Wednesday night’s Chipotle MLS Homegrown Game will showcase some of the brightest young talent in Major League Soccer against the Mexico U-20 national team. But there’s another career that be ready to unfold: Landon Donovan’s.
Donovan concluded his decorated career as a player in 2014. He was a key figure in popularizing soccer in America through his international exploits, as well as his performance and decision to stay in MLS.
But as Donovan dips a toe into a new role as coach, he said it won’t be a decision he rushes into:
“The more I do this, yes [I’d want to coach]. But I’m not stupid enough to think I can just step in and do a good job. It’s like anything in life, being successful is not an accident. You have to work on it. I think there’s some coaches that assume because they were a good player they’ll be a good coach and I know that’s not the case. I want take the proper steps and if I still feel passionate about it ill do it.”
Landon disclosed while announcing the roster for the Homegrown match that he would be pursuing a Continental B License, a key step toward becoming a professional coach. This is the second-straight year he has been invited to coach the MLS Homegrown team. Whether or not this is the beginning of a career in coaching for the former star, his experience is valuable for a crop of potential up and coming stars.
His first year facing the Mexican U20s in 2015, Donovan led the MLS Homegrown team to a 1-1 draw before losing 4-5 in penalties.
There is a stigma in soccer that great players generally don’t translate to great coaches. Diego Maradona is a prime example. Debatably the greatest of all time was given the reigns to the Argentina national team, wherein he produced an array of embarrassing results, including a 6-1 defeat to Bolivia and a disappointing performance in the 2010 World Cup (4-0 loss to Germany after group stages). Maradona was fired from Argentina, and later from his post at Al-Wasi, a Qatari league side.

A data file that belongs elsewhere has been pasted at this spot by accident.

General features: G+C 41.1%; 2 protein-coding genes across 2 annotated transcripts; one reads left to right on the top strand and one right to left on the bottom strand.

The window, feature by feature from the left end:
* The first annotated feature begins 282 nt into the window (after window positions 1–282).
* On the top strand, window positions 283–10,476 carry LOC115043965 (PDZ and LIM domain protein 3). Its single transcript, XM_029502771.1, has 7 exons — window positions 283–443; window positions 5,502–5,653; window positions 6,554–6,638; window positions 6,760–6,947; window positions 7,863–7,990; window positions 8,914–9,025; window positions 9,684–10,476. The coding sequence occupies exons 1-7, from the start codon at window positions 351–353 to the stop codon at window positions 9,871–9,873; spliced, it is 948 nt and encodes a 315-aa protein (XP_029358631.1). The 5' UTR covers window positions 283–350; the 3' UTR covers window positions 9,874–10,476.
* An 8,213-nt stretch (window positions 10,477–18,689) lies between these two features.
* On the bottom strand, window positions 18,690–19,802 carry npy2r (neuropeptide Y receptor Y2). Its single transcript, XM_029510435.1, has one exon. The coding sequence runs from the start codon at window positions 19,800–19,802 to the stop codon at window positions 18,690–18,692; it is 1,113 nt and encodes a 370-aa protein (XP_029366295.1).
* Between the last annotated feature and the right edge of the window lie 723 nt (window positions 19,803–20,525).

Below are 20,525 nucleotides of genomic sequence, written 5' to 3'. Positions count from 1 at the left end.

On Donovan’s side is his relationship with American coaching legend Bruce Arena. Arena led one of the greatest teams in MLS history, the inaugural DC United side to three consecutive MLS Cups (2 wins, 1 loss).
Arena followed by taking the reins of the United States Men’s National Team, where his 71 wins are the most in US coaching history. He also lifted the US to fourth-overall FIFA ranking in the world, the highest ever recorded by the USMNT.
After a stint with the Red Bulls, Arena took over the LA Galaxy where he was reunited with national team star Donovan. Arena and Donovan went on to win MLS Cups in 2011, 2012 and 2014.
Donovan referenced some of the coaches he has had when thinking about his own coaching tactics:
“I’ve got a lot of former coach-speak going on in my head this past week and when I’m out there I realize I say some of the things I hated that they used to say and I’m like what am I doing man? This is crazy but i guess thats what happens.”
The Homegrown coaching position is hardly the only honor afforded to him by the league he helped build. At the end of 2015, MLS renamed their Most Valuable Player award the Landon Donovan Most Valuable Player Award.
Following what many believed to be an early retirement at the age of 31, a return to soccer as a coach would soothe the hearts of many US soccer fans. To this day, Donovan’s exclusion from the 2014 World Cup is one of the hardest moments for US fans to swallow, while his 2010 World Cup goal against Algeria persists as one of US soccer’s finest moments.
San Jose Earthquakes homegrown player Tommy Thompson said of having Donovan as a coach:
“It’s crazy having Landon Donovan as the head coach and Stuart Holden on staff as well. These are guys I watched growing up and who I try to emulate in games. To have them here showing us the ropes a bit, it’s really special.”